The stove doesn't work. Actually, it doesn't work reliably. You can't fix an unreliable thing without a sensible diagnosis. Why doesn't it work? And diagnostic work is very much a learned art form. Something you learn from others who've been there before you.
It's all fun and games on a boat until you don't have a hot breakfast.
Then it's a hellscape of granola bars and water until you can find a marina with hot coffee.
The struggle is real. When it's 13°C outside, all you can think of are
And. The stove doesn't work.
Your world narrows to "hot food" and "hot drinks." And the question of "why?" Why can't I have hot food and hot drinks?
CA describes a failed cooker as a deal breaker. We can't live on a boat with an unreliable stove.
This isn't a recent problem. Here's the history:
Once upon a time (2 years ago) the stove didn't work on a cold day. Okay. This was weird, but, we have someplace to be, so we set sail and the problem did not recur during that particular voyage.
COVID-19. That is to say, over a year passes with Red Ranger on the hard.
October 2020, the cooker didn't work, so I replaced the regulator. It was a chilly morning, but it warmed up. We had day jobs and only spent weekends on the boat, so no hot food isn't a problem. We'll go out.
May 2021, we're living here and the stove doesn't work. It's 13°C (55°F), and we have no working cooker. We're forced to buy my morning coffee the Sandy Pony donut shop.
The donuts are delightful. But, this is not okay.
We can't live like this in the long run. We're going to head south in the fall. It will get cold, and we'll be at anchor in the wilderness. We can't (trivially) ignore a flaky, unreliable propane system.
The symptom is no gas in the cooker.
We have gas in the tank. We weighed them. One has 4#, the other has 17#.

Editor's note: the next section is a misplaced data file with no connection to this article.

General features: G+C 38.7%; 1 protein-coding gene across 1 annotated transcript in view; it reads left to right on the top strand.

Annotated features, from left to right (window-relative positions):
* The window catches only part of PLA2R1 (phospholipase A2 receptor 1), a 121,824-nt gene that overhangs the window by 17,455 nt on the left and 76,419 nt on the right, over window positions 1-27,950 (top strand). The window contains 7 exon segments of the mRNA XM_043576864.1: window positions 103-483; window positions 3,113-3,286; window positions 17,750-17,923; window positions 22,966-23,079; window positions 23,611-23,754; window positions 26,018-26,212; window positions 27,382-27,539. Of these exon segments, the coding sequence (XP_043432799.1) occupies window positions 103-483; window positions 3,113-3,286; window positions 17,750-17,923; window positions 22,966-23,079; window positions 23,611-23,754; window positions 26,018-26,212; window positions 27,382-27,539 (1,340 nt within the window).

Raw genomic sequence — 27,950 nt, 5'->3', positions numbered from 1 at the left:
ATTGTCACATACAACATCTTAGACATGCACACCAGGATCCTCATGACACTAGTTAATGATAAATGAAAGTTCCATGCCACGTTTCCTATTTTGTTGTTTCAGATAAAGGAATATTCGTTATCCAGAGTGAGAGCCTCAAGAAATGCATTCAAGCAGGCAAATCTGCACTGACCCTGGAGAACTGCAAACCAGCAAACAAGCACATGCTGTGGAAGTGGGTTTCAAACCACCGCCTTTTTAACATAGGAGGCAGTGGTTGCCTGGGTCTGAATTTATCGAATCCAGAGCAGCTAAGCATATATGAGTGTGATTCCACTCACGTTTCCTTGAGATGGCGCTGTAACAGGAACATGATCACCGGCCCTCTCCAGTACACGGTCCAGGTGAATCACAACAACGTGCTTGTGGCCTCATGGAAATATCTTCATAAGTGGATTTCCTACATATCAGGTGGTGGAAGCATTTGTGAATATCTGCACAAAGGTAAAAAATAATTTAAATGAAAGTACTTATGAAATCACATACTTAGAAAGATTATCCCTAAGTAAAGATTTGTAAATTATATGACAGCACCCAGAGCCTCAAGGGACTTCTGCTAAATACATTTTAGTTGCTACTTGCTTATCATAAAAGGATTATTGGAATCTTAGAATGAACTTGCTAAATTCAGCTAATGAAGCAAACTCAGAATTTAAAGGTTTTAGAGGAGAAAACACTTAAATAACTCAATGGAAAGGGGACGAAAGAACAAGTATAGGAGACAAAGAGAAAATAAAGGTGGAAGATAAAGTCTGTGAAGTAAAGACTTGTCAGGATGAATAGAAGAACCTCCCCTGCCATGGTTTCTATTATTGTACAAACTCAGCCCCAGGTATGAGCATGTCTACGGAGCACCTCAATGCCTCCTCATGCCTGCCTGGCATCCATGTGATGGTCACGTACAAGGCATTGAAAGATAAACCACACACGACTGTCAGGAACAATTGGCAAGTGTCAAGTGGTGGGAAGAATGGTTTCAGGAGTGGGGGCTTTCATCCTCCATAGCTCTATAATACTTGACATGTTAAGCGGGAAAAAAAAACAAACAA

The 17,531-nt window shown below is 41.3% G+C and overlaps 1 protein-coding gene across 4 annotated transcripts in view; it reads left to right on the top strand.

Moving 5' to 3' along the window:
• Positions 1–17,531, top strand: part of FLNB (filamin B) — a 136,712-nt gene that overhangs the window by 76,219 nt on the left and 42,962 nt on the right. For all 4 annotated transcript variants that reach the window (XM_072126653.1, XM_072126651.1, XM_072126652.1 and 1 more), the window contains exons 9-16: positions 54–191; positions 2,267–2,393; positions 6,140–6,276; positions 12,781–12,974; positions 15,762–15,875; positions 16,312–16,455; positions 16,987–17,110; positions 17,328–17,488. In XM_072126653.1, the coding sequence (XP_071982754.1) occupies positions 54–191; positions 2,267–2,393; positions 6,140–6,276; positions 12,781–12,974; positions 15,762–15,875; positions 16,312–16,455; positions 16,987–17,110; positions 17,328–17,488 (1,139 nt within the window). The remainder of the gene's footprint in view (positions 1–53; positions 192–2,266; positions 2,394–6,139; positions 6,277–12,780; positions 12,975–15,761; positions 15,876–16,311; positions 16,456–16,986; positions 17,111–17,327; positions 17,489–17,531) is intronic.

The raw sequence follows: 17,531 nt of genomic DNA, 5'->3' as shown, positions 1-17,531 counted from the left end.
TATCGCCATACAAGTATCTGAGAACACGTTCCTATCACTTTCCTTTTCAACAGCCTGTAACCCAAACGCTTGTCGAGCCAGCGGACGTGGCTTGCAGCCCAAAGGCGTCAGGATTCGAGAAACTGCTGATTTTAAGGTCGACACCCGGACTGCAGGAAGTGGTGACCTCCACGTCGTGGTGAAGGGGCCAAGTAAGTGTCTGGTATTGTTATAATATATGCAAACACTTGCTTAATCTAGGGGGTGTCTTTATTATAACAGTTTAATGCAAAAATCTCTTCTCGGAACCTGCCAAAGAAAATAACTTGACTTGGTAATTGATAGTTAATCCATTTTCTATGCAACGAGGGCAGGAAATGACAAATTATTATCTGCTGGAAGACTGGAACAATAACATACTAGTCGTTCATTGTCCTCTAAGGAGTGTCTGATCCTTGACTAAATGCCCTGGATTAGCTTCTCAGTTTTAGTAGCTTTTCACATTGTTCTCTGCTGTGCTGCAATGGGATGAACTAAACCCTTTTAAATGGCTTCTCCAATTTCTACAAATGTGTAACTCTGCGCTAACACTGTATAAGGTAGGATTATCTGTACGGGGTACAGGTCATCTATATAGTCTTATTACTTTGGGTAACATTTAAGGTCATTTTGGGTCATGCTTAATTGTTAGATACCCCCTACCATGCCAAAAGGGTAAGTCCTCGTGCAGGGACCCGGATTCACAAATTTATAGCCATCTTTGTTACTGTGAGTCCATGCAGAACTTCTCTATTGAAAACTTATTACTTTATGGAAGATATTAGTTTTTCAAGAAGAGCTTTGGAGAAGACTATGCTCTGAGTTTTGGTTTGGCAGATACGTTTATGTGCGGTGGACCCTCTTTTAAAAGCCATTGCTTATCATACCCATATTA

We have pressure in the line. Just under 100 PSI in the tank that's almost empty, almost 120 PSI in the tank that's almost full.
We're pretty sure this only manifests when there's a cold snap.
What parts can we replace?
The regulator. Replaced October 2020.
The solenoid. Replaced May 2021 (yesterday.) I was touching the old one and a wire broke. Before fixing the wire, I jumpered it so I could flip it on and off without having to run down to the galley. It still worked. I replaced it anyway.
I know it works because it gets hot.
The hose from tank to regulator. Replaced . May 2021, too. It's now super-flexible. And it's the older-style hose (without the big green ACME knob.)
What's left? The stove? Does the Force 10 have some kind of emergency shutoff? No. Can all the valves go bad at once? (Please; how likely is that?)
When in doubt, I search the internet for hints. What I really need is some help diagnosing propane problems. Instead, I find a lot of other things that aren't really diagnosis procedures. I'm guessing that propane diagnostics are the province of propane dealers and installers, not random, amateur sailors.
Propane — mostly the burny explody aspect — is scary. I've payed folks to mess with my propane in the past. Changing the regulator and solenoid was a big step for me. I now have the yellow tape. And I've found that I can take things apart without breaking them.
I need to learn more diagnostic skills.
My search turned up some discussions about propane tanks freezing (They can't. Propane doesn't freeze until -187°C.) Folks will have have regulator problems in cold cold weather. Propane boils at -42°C; if it's that cold, the propane doesn't boil, and won't flow. They make little electric blanket heaters for this. We're not even at 0°C. We don't need a heater.
For very large tanks, moisture in the tank can be cause subtle cold-weather problems. The solution is a bit of alcohol. The treatments are 2 ounces of methyl alcohol per 100 pounds of propane. For a 20 pound tank, the volumes are too small to matter.
There are some discussions about regulators freezing or getting buried in snow and not working properly. The regulator has to be open to the air: it has an opening to sense ambient air pressure that must be kept clear. The regulator is new. It's mounted properly. We don't have snow.
The hose from the tank has a flow-limiting device in it. The hose is new. Also, the device resets when you disconnect it and let it rest a bit. This is something I've done dozens and dozens of times since the cooker stopped working Saturday morning.